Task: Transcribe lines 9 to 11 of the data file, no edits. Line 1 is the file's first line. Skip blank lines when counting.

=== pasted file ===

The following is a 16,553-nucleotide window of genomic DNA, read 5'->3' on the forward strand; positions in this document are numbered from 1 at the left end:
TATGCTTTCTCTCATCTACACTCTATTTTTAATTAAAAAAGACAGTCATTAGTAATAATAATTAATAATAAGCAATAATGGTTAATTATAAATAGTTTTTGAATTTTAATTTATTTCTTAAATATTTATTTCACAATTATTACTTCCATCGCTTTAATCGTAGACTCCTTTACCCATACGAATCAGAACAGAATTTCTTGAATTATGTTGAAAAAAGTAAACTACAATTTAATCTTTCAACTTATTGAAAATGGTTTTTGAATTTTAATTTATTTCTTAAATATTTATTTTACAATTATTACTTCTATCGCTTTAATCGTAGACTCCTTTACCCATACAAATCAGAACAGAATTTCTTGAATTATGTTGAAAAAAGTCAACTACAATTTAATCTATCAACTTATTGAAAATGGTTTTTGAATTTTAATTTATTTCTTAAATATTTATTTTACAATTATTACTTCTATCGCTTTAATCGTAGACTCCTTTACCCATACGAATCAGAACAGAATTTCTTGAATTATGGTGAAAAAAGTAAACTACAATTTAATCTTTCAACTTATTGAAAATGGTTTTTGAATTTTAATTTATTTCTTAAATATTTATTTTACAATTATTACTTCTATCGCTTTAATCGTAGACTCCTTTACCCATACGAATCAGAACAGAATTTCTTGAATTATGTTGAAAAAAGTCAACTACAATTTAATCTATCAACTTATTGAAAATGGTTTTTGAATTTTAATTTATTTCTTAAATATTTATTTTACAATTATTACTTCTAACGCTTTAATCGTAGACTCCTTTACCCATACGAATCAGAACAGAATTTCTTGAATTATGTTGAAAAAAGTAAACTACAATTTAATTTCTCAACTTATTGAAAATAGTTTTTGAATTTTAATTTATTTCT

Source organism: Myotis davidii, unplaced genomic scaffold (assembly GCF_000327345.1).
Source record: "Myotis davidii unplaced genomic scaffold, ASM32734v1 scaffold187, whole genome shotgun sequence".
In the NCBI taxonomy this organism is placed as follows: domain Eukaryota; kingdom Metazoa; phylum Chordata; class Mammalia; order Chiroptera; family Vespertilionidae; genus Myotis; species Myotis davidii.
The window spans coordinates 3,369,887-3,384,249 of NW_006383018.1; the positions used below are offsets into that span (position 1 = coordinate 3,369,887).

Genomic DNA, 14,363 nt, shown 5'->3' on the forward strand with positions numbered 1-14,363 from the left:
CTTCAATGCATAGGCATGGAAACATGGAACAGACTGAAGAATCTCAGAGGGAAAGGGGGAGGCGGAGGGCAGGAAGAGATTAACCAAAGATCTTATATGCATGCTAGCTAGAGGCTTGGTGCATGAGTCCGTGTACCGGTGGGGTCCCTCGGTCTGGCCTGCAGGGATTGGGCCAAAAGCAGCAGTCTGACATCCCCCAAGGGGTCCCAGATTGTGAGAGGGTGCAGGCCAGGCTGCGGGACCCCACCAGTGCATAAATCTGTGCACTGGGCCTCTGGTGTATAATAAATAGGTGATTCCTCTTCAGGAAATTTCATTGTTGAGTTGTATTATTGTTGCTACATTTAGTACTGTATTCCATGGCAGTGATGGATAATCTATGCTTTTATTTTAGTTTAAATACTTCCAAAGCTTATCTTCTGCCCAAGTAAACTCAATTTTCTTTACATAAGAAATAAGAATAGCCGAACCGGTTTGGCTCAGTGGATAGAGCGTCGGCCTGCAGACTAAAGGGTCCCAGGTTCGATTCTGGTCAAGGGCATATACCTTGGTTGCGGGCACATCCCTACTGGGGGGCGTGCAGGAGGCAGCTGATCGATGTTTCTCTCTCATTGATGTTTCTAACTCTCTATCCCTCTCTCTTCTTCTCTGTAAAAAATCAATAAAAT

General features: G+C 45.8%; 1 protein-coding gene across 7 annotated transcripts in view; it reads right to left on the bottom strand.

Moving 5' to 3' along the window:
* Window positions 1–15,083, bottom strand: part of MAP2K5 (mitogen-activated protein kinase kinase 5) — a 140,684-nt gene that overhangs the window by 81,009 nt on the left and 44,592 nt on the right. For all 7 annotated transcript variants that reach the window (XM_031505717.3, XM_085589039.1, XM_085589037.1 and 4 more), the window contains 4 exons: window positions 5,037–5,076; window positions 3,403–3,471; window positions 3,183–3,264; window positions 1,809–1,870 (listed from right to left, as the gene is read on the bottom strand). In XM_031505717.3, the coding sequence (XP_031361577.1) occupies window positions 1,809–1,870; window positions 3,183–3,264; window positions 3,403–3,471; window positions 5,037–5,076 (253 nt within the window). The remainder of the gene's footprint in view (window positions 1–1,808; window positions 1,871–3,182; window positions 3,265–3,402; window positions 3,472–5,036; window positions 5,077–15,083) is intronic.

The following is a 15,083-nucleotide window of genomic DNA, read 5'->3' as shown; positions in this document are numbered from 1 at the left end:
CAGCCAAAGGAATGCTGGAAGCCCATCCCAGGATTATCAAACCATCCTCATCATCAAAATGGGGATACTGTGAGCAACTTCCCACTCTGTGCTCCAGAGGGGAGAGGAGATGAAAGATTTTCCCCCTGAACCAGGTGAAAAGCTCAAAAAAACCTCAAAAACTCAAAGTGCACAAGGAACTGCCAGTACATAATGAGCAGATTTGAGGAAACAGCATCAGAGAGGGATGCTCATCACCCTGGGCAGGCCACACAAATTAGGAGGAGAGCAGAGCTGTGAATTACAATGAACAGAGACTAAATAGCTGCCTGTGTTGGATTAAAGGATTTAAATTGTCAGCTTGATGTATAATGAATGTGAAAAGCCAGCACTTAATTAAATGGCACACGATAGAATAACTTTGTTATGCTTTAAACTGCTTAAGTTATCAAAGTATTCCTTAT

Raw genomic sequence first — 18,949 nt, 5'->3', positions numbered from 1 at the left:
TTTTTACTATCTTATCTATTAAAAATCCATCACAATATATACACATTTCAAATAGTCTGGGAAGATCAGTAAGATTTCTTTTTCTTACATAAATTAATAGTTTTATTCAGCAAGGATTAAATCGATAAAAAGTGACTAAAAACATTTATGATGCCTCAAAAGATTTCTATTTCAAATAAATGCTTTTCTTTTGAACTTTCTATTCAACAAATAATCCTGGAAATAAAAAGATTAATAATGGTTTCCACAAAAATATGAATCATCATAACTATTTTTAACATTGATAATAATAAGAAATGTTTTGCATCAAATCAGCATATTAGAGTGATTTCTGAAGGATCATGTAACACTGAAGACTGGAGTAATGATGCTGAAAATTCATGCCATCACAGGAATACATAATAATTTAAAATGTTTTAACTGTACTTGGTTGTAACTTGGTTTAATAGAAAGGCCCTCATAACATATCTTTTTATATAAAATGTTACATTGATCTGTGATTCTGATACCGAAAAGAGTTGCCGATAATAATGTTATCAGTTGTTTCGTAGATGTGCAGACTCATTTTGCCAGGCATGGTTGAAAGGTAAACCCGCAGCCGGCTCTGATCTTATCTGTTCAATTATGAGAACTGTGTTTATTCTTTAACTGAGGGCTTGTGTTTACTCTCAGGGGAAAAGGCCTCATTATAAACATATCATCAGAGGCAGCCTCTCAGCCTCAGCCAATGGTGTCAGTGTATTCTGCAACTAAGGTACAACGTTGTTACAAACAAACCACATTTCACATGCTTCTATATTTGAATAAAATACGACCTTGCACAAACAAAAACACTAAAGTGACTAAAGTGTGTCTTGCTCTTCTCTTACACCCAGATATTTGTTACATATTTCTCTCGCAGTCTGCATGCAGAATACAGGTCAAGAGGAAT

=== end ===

General features: G+C 45.8%; 1 protein-coding gene across 7 annotated transcripts in view; it reads right to left on the bottom strand.

Moving 5' to 3' along the window:
* Window positions 1–15,083, bottom strand: part of MAP2K5 (mitogen-activated protein kinase kinase 5) — a 140,684-nt gene that overhangs the window by 81,009 nt on the left and 44,592 nt on the right. For all 7 annotated transcript variants that reach the window (XM_031505717.3, XM_085589039.1, XM_085589037.1 and 4 more), the window contains 4 exons: window positions 5,037–5,076; window positions 3,403–3,471; window positions 3,183–3,264; window positions 1,809–1,870 (listed from right to left, as the gene is read on the bottom strand). In XM_031505717.3, the coding sequence (XP_031361577.1) occupies window positions 1,809–1,870; window positions 3,183–3,264; window positions 3,403–3,471; window positions 5,037–5,076 (253 nt within the window). The remainder of the gene's footprint in view (window positions 1–1,808; window positions 1,871–3,182; window positions 3,265–3,402; window positions 3,472–5,036; window positions 5,077–15,083) is intronic.